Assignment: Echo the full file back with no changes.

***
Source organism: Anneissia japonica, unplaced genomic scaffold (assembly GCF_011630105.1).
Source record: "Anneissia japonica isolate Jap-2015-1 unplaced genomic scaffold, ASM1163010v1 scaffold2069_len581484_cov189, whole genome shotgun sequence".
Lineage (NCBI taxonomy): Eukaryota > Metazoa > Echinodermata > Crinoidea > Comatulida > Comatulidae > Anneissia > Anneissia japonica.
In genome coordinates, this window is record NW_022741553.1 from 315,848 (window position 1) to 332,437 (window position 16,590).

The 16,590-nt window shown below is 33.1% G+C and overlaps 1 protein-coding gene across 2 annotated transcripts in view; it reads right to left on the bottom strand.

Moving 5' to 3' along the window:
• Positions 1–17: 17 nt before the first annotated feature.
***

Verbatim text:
Source organism: Anneissia japonica, unplaced genomic scaffold (assembly GCF_011630105.1).
Source record: "Anneissia japonica isolate Jap-2015-1 unplaced genomic scaffold, ASM1163010v1 scaffold2069_len581484_cov189, whole genome shotgun sequence".
Lineage (NCBI taxonomy): Eukaryota > Metazoa > Echinodermata > Crinoidea > Comatulida > Comatulidae > Anneissia > Anneissia japonica.
In genome coordinates, this window is record NW_022741553.1 from 315,848 (window position 1) to 332,437 (window position 16,590).

The 16,590-nt window shown below is 33.1% G+C and overlaps 1 protein-coding gene across 2 annotated transcripts in view; it reads right to left on the bottom strand.

Moving 5' to 3' along the window:
• Positions 1–17: 17 nt before the first annotated feature.